Thread Rating:
  • 0 Vote(s) - 0 Average
  • 1
  • 2
  • 3
  • 4
  • 5
Door adjustment, alignment
#1
So i decided to give a look at my door today as since buying the car it never appears to sit right.

When i shut it the back section that meets the body, where the door handle is sits and looks fine, but the front section appears to sit too low, like it is sloping forwards (see attached picture shows it is not lined up right with the windscreen edge.

I have had to remove the front striker pin as it just would not shut right with that on, when i bought it it took me days to actually free it off.

Anyone point me in right direction of what and where to adjust?

thanks!

Dan
Reply
#2
Well after a bit of investigation i think someone has already messed with the bolts to the front of the door, the rear i can loosen and get a bit of adjustment but the front due to the torsion bar the arm is naturally pulling up to its highest position and try as i might i can not get any leverage for adjustment, therefore leaving the door sitting how it is in the picture. So at least i have figured out the problem.

So the dreaded torsion bar, i have a suspicion now that only way i will get some true adjustment is to loosen off the torsion bar. My plan was to remove the striker pins completely and adjust it till it sits somewhere near.

Ive watched many videos with torsion bar adjustment, they all scare me a little. Will get a second set of hands see if that can help me adjust the front in situ.

Ive attached a picture which i think clearly shows my problem
Reply
#3
The striker pins are there for a reason. Don't remove them.
VIN# 04708, Grey interior, 5 speed, October 1981
DOC 649
ex DOC 562
Reply
#4
The bolts on the door are usually very, very tight…….when you have finished, it can very difficult to do them up tight enough to stop them moving again.

It was a job I wished we never started!

The 'Door Repair Men' at the factory often used to twist the whole door to get them to sit right.

Personally I think its a job best left to the experts.
Chris Parnham in Derby  chrisparnham@live.co.uk 
RHD Auto MGJ 126Y (AXI 1699)
Outlander PHEV 4X4
MG ZS EV....Full Electric SUV.
TR7 Convertible 

DOC Club Historian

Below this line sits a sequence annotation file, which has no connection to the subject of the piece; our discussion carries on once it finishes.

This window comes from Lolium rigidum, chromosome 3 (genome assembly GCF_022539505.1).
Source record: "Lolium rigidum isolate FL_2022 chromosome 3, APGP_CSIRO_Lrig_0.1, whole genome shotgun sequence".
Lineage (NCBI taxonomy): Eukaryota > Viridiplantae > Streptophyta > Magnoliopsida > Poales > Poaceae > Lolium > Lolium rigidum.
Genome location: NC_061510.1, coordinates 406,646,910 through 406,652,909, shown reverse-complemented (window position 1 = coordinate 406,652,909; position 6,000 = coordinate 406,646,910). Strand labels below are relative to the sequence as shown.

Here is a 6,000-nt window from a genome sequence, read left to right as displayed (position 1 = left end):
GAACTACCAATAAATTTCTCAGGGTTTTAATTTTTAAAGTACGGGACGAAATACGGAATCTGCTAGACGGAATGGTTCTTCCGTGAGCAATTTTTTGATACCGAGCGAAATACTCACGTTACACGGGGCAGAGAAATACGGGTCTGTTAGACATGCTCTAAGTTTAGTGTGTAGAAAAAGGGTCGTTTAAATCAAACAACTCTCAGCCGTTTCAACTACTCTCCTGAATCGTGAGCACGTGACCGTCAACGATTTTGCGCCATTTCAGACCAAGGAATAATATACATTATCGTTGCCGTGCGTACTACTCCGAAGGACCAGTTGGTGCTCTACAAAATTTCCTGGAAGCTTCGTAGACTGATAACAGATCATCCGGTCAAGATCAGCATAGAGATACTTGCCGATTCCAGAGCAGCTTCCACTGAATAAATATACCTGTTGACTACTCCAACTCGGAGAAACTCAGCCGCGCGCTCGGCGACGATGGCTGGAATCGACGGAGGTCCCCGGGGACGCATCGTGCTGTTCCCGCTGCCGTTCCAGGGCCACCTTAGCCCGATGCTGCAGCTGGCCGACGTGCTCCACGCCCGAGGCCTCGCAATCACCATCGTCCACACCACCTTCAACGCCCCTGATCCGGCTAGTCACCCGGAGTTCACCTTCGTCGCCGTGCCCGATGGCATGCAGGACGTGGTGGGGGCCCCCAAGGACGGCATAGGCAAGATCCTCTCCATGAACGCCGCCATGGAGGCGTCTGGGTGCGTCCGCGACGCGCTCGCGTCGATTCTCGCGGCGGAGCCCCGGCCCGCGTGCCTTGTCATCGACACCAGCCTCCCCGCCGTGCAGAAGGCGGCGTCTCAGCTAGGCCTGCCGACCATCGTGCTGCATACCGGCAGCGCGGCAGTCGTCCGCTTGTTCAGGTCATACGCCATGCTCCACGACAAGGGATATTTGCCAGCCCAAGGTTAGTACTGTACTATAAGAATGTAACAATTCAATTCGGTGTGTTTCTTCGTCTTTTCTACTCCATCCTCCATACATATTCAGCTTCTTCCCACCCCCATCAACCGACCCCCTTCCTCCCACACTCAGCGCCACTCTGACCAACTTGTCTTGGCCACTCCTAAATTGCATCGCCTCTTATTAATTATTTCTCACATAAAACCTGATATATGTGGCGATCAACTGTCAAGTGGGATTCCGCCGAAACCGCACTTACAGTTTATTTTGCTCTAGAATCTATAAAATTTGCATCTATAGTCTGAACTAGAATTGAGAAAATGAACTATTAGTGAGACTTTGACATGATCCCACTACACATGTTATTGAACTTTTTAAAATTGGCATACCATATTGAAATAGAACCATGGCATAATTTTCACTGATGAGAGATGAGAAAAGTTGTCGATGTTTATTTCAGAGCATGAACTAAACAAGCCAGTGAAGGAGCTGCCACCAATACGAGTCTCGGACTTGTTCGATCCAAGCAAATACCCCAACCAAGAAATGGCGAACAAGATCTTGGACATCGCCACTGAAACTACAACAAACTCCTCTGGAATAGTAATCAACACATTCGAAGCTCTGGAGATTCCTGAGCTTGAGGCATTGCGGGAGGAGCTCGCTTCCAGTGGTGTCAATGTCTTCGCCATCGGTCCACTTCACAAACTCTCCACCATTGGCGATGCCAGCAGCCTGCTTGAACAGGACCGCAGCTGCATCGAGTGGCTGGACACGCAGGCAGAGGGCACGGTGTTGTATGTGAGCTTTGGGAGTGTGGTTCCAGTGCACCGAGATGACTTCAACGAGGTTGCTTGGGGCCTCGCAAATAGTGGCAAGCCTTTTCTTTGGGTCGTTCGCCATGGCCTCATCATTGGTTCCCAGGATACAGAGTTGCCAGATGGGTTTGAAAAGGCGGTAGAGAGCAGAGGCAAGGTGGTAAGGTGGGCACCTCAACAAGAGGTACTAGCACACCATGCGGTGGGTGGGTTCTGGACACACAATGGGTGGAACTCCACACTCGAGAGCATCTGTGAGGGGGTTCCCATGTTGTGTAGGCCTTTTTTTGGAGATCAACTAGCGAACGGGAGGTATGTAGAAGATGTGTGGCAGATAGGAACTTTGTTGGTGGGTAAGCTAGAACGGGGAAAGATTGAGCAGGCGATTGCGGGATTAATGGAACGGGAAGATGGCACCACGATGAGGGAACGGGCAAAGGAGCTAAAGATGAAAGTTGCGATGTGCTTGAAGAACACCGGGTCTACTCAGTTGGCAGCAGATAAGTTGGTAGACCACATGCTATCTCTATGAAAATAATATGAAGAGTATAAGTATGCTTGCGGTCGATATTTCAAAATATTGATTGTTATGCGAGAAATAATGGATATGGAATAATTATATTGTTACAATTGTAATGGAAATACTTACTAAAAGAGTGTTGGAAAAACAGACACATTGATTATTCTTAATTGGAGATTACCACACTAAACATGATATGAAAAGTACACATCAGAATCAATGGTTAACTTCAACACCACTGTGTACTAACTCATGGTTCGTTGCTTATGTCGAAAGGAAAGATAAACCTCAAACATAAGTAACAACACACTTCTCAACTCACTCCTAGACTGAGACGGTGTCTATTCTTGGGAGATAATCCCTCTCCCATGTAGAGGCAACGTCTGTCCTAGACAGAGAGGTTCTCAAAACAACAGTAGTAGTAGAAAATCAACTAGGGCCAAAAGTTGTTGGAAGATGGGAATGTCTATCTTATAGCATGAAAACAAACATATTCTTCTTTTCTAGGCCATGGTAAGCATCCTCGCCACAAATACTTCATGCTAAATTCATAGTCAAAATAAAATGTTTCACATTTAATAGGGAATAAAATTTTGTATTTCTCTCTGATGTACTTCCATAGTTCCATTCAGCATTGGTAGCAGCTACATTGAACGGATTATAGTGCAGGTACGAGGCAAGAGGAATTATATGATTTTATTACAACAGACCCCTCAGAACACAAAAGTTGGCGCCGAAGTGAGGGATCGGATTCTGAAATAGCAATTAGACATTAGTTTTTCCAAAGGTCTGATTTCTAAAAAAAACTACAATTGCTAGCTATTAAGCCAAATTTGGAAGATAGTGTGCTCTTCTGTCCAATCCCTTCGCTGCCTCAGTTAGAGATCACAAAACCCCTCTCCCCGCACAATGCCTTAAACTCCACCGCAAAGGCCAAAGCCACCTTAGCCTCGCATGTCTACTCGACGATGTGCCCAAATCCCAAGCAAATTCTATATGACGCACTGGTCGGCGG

Reply
#5
like i said ive only removed the pins to get the natural hang right. Someone else has had a go at it so i have no option but to have a fettle, will keep trying to adjust this front part
Reply
#6
well can of worms has been opened haha

i am now certain someone has had problems with this door, the bracket that mounts the torsion bar is twisted and appears to be botched, compared to the other side it sits flush

to add to the problems both front bolts are threaded (prior to me touching it) *sigh
Reply
#7
it does look like i am having a conversation with myself now but at least its here for others to reference Big Grin

Torsion bar has been over tightened for whatever reason, front hinge was not tight but what i thought was 2 captive nuts that were going to cause me alot of grief is infact a sliding piece of metal so the threaded bracket is no big deal now.

Will get another bracket made and put back together, door already looks to sit better now i can adjust, just near impossible to work on without a spare pair of hands, nearly lost my head a few times

all is good Big Grin
Reply
#8
I'm listening...

I like pictures.

Doors are not easy. I've played with mine quite a few times, but I've limited my adjustments to removing striker pins and opening up the fibreglass hole the pins screw through, playing with different combinations of washers and of course the over all tightened position of the striker pins. (Finished off with surrounding body panel alignment and outer rubber door seals.

It's pretty difficult even to get that all that right, never mind adding on top of that torsion bar tightness and door bracket tightened position.

Just be careful. Can you not borrow another set of hands to help you? I'm not sure of the sequence of adjustment required, but I'd have thought it to be brackets first, then torsion bar, then rubber seals, then striker pins, and then finally surrounding body panels.
Rissy
Chris M. Morionem qui loquitur multus sine cogitatione.
(Forum Member 288)
(DOC Member 663)

May 1981 vin#1458
"LEX" aka "Wonkey" - Officially used in Britain's Greatest Machines (80's episode) with Chris Barrie.
Grey Wheels
Grooved, flapped Bonnet
Black Leather Interior
Chassis: #1073
Engine: #2839

Main Car(s):

2005 BMW M3 E46 Shape 3.246 Straight Six in Velvet Blue
1999 Honda Civic MB6 Shape 1.8VTi VTEC in Pirates Black
Reply
#9